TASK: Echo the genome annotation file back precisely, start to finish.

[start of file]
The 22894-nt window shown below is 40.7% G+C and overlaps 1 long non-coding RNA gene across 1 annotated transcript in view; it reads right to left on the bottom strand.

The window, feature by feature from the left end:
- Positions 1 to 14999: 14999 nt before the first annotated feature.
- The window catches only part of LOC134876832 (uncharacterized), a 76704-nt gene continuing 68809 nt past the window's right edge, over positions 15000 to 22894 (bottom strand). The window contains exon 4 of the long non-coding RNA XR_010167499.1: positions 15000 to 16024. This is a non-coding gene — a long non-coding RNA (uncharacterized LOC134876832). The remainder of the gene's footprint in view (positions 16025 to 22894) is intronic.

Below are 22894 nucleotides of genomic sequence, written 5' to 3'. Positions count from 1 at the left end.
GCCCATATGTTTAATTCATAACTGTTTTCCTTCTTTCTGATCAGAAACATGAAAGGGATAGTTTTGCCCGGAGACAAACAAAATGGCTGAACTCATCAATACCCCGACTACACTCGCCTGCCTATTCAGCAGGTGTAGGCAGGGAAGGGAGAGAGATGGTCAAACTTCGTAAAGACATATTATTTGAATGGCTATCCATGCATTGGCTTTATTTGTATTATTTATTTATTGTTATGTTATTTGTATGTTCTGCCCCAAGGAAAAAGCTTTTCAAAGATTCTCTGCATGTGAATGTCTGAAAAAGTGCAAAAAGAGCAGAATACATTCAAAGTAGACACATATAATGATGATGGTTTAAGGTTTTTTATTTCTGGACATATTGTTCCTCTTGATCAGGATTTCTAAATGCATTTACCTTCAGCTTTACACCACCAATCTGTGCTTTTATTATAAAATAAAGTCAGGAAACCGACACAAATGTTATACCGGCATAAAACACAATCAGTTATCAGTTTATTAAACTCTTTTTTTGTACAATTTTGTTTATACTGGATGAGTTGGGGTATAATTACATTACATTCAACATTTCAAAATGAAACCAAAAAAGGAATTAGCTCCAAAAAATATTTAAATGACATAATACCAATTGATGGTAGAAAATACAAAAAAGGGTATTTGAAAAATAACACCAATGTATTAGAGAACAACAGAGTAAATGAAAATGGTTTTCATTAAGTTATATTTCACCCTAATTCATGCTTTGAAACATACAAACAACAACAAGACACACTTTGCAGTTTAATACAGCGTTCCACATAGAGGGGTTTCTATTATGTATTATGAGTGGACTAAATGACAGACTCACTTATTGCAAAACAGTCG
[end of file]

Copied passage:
The 22894-nt window shown below is 40.7% G+C and overlaps 1 long non-coding RNA gene across 1 annotated transcript in view; it reads right to left on the bottom strand.

The window, feature by feature from the left end:
- Positions 1 to 14999: 14999 nt before the first annotated feature.
- The window catches only part of LOC134876832 (uncharacterized), a 76704-nt gene continuing 68809 nt past the window's right edge, over positions 15000 to 22894 (bottom strand). The window contains exon 4 of the long non-coding RNA XR_010167499.1: positions 15000 to 16024. This is a non-coding gene — a long non-coding RNA (uncharacterized LOC134876832). The remainder of the gene's footprint in view (positions 16025 to 22894) is intronic.

Below are 22894 nucleotides of genomic sequence, written 5' to 3'. Positions count from 1 at the left end.
GCCCATATGTTTAATTCATAACTGTTTTCCTTCTTTCTGATCAGAAACATGAAAGGGATAGTTTTGCCCGGAGACAAACAAAATGGCTGAACTCATCAATACCCCGACTACACTCGCCTGCCTATTCAGCAGGTGTAGGCAGGGAAGGGAGAGAGATGGTCAAACTTCGTAAAGACATATTATTTGAATGGCTATCCATGCATTGGCTTTATTTGTATTATTTATTTATTGTTATGTTATTTGTATGTTCTGCCCCAAGGAAAAAGCTTTTCAAAGATTCTCTGCATGTGAATGTCTGAAAAAGTGCAAAAAGAGCAGAATACATTCAAAGTAGACACATATAATGATGATGGTTTAAGGTTTTTTATTTCTGGACATATTGTTCCTCTTGATCAGGATTTCTAAATGCATTTACCTTCAGCTTTACACCACCAATCTGTGCTTTTATTATAAAATAAAGTCAGGAAACCGACACAAATGTTATACCGGCATAAAACACAATCAGTTATCAGTTTATTAAACTCTTTTTTTGTACAATTTTGTTTATACTGGATGAGTTGGGGTATAATTACATTACATTCAACATTTCAAAATGAAACCAAAAAAGGAATTAGCTCCAAAAAATATTTAAATGACATAATACCAATTGATGGTAGAAAATACAAAAAAGGGTATTTGAAAAATAACACCAATGTATTAGAGAACAACAGAGTAAATGAAAATGGTTTTCATTAAGTTATATTTCACCCTAATTCATGCTTTGAAACATACAAACAACAACAAGACACACTTTGCAGTTTAATACAGCGTTCCACATAGAGGGGTTTCTATTATGTATTATGAGTGGACTAAATGACAGACTCACTTATTGCAAAACAGTCG